Nonfiction > Marquis de Vauvenargues > Selections
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Vauvenargues (1715–1747).  Selections from the Characters, Reflexions and Maxims.  1903.
 
Characters
Hegesippus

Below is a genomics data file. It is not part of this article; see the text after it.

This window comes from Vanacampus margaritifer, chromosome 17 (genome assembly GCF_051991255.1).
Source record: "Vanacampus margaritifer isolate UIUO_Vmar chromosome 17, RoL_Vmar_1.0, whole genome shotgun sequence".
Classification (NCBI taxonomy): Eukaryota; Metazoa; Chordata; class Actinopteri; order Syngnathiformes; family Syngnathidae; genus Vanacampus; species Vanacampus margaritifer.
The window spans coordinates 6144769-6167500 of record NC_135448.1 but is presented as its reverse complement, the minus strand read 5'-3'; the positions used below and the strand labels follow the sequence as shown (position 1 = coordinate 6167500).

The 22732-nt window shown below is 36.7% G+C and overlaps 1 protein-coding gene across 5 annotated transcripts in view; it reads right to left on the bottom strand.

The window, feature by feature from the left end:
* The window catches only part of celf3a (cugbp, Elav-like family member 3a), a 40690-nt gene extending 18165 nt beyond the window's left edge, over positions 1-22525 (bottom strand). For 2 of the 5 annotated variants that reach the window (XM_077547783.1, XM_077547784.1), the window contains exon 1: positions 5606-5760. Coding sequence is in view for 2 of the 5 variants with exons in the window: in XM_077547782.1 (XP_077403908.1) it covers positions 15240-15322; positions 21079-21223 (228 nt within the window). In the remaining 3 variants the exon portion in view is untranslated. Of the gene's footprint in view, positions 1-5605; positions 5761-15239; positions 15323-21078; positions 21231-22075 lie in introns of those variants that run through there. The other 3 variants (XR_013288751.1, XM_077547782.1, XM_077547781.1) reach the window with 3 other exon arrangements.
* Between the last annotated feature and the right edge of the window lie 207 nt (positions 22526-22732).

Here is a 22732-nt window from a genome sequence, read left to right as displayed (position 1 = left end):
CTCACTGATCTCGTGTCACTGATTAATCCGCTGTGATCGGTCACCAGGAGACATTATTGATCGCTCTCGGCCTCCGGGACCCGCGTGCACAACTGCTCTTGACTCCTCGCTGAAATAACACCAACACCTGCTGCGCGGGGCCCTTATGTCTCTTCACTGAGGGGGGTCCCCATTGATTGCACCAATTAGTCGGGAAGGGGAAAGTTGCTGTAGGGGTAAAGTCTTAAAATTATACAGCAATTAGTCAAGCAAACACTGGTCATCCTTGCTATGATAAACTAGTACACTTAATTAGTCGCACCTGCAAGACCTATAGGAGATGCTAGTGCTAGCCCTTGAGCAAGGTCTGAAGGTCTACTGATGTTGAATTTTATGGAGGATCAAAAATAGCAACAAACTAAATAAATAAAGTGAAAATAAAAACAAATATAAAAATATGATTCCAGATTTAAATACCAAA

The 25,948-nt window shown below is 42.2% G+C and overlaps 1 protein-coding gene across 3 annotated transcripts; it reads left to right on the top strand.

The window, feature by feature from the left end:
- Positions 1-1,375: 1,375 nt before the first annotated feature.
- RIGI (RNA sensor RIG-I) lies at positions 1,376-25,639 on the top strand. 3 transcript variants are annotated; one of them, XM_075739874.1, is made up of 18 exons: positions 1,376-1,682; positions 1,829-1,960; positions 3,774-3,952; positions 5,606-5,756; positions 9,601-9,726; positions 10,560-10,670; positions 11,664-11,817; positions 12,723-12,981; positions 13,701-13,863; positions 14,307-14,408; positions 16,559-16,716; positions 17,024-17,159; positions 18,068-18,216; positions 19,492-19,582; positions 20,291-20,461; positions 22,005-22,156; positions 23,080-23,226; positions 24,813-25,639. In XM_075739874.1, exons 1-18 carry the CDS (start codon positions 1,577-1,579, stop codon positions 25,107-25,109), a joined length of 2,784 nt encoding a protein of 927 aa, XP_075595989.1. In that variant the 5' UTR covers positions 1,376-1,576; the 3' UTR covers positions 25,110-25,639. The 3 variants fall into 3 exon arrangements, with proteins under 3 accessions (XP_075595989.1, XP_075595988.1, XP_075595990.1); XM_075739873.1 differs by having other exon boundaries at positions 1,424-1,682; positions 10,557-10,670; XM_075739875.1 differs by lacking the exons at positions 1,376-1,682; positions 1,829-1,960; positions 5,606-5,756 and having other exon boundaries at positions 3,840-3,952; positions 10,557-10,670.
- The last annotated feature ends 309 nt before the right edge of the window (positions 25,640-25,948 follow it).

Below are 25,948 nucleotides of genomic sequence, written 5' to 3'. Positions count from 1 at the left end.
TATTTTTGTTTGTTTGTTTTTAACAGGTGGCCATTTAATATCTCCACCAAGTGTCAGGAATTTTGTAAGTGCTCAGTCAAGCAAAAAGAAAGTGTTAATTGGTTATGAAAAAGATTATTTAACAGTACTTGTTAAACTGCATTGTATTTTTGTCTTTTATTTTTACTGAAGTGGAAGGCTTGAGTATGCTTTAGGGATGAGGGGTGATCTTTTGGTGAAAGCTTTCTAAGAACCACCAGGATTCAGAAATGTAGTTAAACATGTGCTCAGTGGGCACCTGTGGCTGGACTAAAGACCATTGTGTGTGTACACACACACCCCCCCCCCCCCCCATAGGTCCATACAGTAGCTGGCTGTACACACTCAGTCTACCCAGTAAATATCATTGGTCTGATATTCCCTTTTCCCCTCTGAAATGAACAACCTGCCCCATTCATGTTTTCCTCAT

HEGESIPPUS passes rapidly from violent feeling to its opposite, and his passions are exhausted by their own vivacity. Feeble and strong, encouraged by the least success and thrown into consternation by the least misfortune, excessive joy soon throws him into sadness, hope into despair; and hate once satisfied awakes in him the extreme of pity. He is subject to repent without proportion things which he desired and executed without moderation. Quick to grow excited, he cannot exist in indifference. When he lacks anything his ardent imagination occupies him secretly with the objects his heart demands, and all his schemes are as extreme as his feelings. He esteems little what he does not desire or admire, and what he does not regard with passion he considers to be without interest. He passes swiftly from one idea to another, and he exhausts in a moment the feeling that sways him, but no one enters with more truth into the personage whom his passions make him deceive, and he is almost sincere in his tricks because he feels, in spite of himself, all that he desires to feign. He is the least suited for affairs that demand sequence and patience; he becomes attached to people and disgusted with them most promptly, urges a single interest very vivaciously, but is entirely incapable of conducting several at a time. He either entirely neglects little things or worries himself absurdly over them; he has the greatest confidence in himself and his schemes, but his imagination far outstrips his powers of execution. He is destined by nature to commit great faults because he imagines too vividly and undertakes too rashly what he has conceived with transport. He possesses, however, real and lofty courage, which makes him take up from reflexion affairs of which he despairs by feeling. Sometimes he is rebuffed by the slightest obstacles, but does not generally succumb to the greatest. Intrepid in despair, he counteracts the changefulness of his humour by resolution and prudence; he even derives virtues from his weakness, and repairs the inequalities of his heart by the wisdom of his mind. Equable minds are often mediocre, and we must learn to esteem those men who by sudden fits succeed in raising themselves to all the virtues although they cannot long remain there. Their heart goes out towards generosity, courage, pity, and immediately yields to opposite impulses. Such virtues are not false for being sudden, they sometimes go farther towards heroism than moderation and wisdom, which, more subject to common laws, have neither the vigour nor the boldness that is the sign of independence.  1
 
 
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